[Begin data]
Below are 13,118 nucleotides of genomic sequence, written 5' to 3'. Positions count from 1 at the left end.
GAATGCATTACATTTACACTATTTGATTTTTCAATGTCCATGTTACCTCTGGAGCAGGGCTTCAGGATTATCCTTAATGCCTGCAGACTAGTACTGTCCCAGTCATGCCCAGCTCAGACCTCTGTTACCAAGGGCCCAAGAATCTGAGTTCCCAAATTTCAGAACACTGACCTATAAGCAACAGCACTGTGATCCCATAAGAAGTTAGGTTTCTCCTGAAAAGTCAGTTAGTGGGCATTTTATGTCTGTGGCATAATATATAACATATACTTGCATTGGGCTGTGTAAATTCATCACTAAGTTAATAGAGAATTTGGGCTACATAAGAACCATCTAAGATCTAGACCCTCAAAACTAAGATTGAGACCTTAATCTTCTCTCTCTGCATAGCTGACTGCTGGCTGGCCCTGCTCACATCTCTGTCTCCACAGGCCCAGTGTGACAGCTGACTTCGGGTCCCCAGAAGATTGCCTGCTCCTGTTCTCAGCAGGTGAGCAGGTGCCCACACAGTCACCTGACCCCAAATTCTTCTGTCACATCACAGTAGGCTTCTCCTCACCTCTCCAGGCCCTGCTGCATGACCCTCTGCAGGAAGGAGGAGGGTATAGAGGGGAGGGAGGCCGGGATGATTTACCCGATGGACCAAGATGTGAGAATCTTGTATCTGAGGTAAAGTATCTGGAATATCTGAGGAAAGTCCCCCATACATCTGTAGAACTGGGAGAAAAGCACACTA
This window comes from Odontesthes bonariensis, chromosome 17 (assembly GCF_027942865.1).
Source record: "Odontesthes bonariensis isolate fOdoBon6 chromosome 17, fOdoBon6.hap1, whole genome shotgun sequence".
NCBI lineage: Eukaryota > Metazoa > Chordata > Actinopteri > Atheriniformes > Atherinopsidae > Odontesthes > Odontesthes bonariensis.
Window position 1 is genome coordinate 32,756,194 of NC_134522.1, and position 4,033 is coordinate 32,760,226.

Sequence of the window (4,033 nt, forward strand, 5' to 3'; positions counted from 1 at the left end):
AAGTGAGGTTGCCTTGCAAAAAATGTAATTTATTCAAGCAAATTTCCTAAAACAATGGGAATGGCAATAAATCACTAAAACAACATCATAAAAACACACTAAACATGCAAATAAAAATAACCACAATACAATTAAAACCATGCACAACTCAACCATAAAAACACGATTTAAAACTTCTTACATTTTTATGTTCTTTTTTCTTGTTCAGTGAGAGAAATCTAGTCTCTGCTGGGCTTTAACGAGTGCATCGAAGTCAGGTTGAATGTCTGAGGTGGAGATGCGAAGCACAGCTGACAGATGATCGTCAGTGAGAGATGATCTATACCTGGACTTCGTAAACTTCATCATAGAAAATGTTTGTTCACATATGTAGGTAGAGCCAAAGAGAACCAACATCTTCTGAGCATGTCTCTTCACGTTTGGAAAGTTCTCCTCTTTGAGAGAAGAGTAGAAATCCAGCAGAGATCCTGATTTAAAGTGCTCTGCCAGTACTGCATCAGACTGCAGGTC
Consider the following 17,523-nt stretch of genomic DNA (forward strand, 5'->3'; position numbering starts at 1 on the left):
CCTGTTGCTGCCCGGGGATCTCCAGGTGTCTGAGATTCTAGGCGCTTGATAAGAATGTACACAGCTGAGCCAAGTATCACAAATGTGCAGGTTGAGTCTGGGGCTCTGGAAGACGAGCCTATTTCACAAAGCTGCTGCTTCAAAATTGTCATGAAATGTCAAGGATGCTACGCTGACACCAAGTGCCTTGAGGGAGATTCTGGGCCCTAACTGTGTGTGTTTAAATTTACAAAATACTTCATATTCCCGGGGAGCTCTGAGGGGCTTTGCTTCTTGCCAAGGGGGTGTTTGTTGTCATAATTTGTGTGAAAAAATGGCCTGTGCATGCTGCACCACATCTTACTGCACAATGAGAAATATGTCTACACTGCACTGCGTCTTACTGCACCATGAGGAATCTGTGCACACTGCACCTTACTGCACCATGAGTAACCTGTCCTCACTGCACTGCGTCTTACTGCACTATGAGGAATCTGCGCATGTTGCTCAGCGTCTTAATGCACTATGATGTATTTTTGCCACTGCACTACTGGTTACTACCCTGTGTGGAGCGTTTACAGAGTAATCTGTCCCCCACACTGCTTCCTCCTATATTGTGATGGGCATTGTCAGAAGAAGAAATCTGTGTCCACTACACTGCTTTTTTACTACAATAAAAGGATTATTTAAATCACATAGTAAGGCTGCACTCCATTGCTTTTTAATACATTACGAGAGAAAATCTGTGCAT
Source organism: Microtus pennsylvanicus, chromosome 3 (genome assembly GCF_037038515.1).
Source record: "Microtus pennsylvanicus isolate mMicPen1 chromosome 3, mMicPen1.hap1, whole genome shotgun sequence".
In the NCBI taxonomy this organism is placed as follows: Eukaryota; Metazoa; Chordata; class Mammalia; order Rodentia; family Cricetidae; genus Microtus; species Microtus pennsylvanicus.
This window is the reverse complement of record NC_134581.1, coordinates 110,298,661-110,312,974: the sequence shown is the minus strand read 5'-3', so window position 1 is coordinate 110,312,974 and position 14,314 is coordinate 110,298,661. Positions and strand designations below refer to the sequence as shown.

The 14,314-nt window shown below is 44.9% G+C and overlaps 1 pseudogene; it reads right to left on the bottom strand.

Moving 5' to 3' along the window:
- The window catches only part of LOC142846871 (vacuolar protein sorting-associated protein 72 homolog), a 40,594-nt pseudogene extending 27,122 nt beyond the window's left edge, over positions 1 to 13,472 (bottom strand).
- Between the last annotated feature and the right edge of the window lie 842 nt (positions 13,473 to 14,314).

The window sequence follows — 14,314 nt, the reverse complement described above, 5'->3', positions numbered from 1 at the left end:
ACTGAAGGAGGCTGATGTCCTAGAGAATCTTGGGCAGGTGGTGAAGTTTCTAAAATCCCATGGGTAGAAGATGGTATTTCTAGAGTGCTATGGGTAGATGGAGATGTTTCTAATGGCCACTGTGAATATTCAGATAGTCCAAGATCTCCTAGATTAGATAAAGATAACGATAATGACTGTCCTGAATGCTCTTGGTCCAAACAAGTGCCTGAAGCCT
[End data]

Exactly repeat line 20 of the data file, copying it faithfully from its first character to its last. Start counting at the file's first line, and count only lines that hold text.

ACTGAAGGAGGCTGATGTCCTAGAGAATCTTGGGCAGGTGGTGAAGTTTCTAAAATCCCATGGGTAGAAGATGGTATTTCTAGAGTGCTATGGGTAGATGGAGATGTTTCTAATGGCCACTGTGAATATTCAGATAGTCCAAGATCTCCTAGATTAGATAAAGATAACGATAATGACTGTCCTGAATGCTCTTGGTCCAAACAAGTGCCTGAAGCCT